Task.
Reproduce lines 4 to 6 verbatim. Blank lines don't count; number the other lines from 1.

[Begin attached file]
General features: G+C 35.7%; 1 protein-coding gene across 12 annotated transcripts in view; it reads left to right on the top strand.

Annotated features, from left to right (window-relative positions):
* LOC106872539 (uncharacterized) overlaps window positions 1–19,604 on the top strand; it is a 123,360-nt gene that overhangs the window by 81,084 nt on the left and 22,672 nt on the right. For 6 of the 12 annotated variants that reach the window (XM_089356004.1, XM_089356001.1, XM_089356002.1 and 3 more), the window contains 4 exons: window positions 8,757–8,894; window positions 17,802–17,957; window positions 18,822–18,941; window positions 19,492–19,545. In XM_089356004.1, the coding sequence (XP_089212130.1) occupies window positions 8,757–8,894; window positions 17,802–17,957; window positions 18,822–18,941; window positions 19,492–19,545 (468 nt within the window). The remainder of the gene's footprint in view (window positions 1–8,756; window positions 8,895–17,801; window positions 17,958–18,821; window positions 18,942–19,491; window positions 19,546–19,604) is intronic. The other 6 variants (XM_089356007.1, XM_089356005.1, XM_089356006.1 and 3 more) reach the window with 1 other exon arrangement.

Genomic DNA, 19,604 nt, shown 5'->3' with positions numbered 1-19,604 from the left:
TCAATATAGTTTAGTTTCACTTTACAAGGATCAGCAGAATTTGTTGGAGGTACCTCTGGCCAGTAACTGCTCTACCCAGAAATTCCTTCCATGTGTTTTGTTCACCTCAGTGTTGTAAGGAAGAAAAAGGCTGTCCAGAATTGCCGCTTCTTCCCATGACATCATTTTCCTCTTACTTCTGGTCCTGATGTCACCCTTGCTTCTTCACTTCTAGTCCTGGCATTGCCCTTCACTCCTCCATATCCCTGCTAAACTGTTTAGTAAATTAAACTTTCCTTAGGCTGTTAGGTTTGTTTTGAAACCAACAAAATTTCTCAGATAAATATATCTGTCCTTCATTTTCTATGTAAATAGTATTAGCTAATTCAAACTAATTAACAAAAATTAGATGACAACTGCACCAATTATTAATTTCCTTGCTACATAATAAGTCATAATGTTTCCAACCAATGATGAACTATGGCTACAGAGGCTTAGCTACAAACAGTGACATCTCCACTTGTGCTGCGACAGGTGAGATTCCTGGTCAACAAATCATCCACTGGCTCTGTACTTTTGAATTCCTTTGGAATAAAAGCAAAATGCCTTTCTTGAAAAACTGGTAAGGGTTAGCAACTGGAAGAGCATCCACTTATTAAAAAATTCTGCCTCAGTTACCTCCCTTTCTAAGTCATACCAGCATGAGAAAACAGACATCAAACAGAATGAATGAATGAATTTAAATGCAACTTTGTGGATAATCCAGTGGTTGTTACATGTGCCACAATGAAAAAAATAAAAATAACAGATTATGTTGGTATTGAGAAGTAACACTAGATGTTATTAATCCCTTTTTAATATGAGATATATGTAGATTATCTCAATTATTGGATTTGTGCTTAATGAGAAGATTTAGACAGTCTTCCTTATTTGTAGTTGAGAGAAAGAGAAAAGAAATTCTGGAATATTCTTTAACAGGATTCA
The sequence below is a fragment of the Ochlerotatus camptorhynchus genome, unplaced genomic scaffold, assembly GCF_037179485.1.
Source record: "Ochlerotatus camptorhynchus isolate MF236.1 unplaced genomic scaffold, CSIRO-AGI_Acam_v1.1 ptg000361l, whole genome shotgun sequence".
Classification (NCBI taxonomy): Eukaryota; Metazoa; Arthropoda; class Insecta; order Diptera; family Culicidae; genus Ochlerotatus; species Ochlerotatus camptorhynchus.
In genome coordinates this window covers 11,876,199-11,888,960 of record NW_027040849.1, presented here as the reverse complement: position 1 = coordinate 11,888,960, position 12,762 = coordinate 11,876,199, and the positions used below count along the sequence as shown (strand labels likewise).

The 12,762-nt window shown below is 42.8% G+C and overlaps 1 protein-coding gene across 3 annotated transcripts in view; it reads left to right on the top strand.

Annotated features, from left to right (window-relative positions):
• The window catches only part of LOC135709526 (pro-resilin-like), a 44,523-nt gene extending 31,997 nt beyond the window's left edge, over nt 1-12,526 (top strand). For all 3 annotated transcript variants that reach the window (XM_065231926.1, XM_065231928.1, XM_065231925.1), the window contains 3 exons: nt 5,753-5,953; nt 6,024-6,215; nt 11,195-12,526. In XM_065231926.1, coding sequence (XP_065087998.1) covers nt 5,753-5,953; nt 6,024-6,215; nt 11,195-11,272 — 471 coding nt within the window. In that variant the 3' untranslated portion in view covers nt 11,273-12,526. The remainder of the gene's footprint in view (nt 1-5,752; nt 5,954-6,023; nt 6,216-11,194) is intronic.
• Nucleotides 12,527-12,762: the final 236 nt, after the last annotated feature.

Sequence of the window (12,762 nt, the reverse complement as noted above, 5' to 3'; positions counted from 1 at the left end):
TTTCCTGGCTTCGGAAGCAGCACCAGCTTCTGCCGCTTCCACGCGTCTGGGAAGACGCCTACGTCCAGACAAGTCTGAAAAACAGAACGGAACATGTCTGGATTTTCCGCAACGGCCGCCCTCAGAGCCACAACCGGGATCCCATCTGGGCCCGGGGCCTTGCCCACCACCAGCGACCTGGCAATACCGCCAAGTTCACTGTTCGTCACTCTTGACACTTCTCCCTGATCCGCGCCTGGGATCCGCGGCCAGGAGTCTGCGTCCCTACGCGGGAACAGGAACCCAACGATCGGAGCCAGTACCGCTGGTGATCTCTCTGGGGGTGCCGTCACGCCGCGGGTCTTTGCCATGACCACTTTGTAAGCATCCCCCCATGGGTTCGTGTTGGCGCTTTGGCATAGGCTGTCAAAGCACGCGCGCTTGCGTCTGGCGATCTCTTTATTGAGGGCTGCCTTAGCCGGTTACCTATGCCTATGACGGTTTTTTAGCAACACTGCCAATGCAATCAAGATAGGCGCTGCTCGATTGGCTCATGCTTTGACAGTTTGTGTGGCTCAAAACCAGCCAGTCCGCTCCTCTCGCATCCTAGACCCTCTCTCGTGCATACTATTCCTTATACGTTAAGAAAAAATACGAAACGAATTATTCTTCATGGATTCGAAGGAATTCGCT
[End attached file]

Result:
Genomic DNA, 19,604 nt, shown 5'->3' with positions numbered 1-19,604 from the left:
TCAATATAGTTTAGTTTCACTTTACAAGGATCAGCAGAATTTGTTGGAGGTACCTCTGGCCAGTAACTGCTCTACCCAGAAATTCCTTCCATGTGTTTTGTTCACCTCAGTGTTGTAAGGAAGAAAAAGGCTGTCCAGAATTGCCGCTTCTTCCCATGACATCATTTTCCTCTTACTTCTGGTCCTGATGTCACCCTTGCTTCTTCACTTCTAGTCCTGGCATTGCCCTTCACTCCTCCATATCCCTGCTAAACTGTTTAGTAAATTAAACTTTCCTTAGGCTGTTAGGTTTGTTTTGAAACCAACAAAATTTCTCAGATAAATATATCTGTCCTTCATTTTCTATGTAAATAGTATTAGCTAATTCAAACTAATTAACAAAAATTAGATGACAACTGCACCAATTATTAATTTCCTTGCTACATAATAAGTCATAATGTTTCCAACCAATGATGAACTATGGCTACAGAGGCTTAGCTACAAACAGTGACATCTCCACTTGTGCTGCGACAGGTGAGATTCCTGGTCAACAAATCATCCACTGGCTCTGTACTTTTGAATTCCTTTGGAATAAAAGCAAAATGCCTTTCTTGAAAAACTGGTAAGGGTTAGCAACTGGAAGAGCATCCACTTATTAAAAAATTCTGCCTCAGTTACCTCCCTTTCTAAGTCATACCAGCATGAGAAAACAGACATCAAACAGAATGAATGAATGAATTTAAATGCAACTTTGTGGATAATCCAGTGGTTGTTACATGTGCCACAATGAAAAAAATAAAAATAACAGATTATGTTGGTATTGAGAAGTAACACTAGATGTTATTAATCCCTTTTTAATATGAGATATATGTAGATTATCTCAATTATTGGATTTGTGCTTAATGAGAAGATTTAGACAGTCTTCCTTATTTGTAGTTGAGAGAAAGAGAAAAGAAATTCTGGAATATTCTTTAACAGGATTCA
The sequence below is a fragment of the Ochlerotatus camptorhynchus genome, unplaced genomic scaffold, assembly GCF_037179485.1.